Long Live the Liver

11 August 2008 (All day)

Cong Zhang and Ana Maria Cuervo/Albert Einstein College of Medicine

Unclogged. Older mice with extra LAMP-2A showed less protein buildup in their liver cells (right) than normal mice at the same age.

Humans have been trying to outrun old age for millennia, and new research might give us a step on the Grim Reaper. Scientists have prevented age-related liver decline in mice by restoring a key protein that helps the organ trash used proteins. It's not exactly the fountain of youth, but the findings could shed further light on the biological mechanisms of aging.

Why does our body break down as we get older? Some scientists think that disorders such as heart failure and dementia are caused by rogue molecules called free radicals, which ricochet through the body and wreck proteins. A related hypothesis holds that proteins themselves are the problem: Once they’ve outlived their usefulness, they build up in organs and cause trouble, much like road dust can gum up a car engine.

Focusing on the latter idea, Ana Maria Cuervo, a cell biologist at Albert Einstein College of Medicine in New York City, and colleagues looked at protein buildup in the livers of elderly mice. As the rodents get older, cells in their liver sport less of a receptor called LAMP-2A. Cuervo knew that LAMP-2A acts a bit like a garbage truck, scavenging old proteins from the liver and isolating them in tiny cellular pockets, where they can be destroyed. Was LAMP-2A the key to liver senescence?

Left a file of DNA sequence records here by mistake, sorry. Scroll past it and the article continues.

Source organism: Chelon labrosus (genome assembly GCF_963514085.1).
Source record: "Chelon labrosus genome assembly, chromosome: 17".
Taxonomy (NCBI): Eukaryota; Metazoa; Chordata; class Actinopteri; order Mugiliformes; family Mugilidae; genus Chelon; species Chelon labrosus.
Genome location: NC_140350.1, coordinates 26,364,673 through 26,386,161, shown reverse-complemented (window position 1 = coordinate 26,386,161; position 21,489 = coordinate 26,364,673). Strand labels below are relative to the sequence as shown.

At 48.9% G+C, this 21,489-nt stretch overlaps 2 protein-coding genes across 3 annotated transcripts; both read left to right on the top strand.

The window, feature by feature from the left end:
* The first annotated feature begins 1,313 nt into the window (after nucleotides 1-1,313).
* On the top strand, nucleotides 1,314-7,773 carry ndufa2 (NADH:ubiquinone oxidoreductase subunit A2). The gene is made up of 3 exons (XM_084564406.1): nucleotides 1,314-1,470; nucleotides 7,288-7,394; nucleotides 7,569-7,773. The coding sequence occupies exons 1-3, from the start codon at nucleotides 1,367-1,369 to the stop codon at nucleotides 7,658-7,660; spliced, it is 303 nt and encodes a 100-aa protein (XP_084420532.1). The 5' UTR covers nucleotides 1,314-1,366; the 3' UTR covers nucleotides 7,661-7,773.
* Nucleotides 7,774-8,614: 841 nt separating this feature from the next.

To find out, the researchers engineered mice to carry an extra LAMP-2A gene. They turned on the gene when the mice were 11 months old, the equivalent of 40 years in a person. Because the liver is vital for breaking down drugs, the researchers assessed the organ's function by measuring how quickly the mice could metabolize a muscle relaxant. When young, healthy mice are injected with the relaxant, they splay out on the lab table, and it takes about 3 hours for them to get up and start moving again. But even 20-month-old mice, the equivalent of 80-year-old humans, showed this youthful response if they had extra LAMP-2A. Control mice of the same age remained paralyzed for about 6 hours.

The results demonstrate that the debris buildup caused by defective LAMP-2A can cause organ decline in mice, the researchers report online this week in Nature Medicine. "So any means of removing this garbage is going to improve function," Cuervo says. Because humans use a similar system to help clean out their cells, Cuervo says the findings may lead to treatments to keep elderly people's organs in prime condition.

It's an "elegantly designed" study, says biologist Marc Tatar of Brown University. But he notes that researchers should also test whether quantities of proteins that help LAMP-2A with its disposal tasks decline with age. And Douglas Schmucker, a cell biologist at the University of California, San Francisco, says the process should be investigated in other organs.

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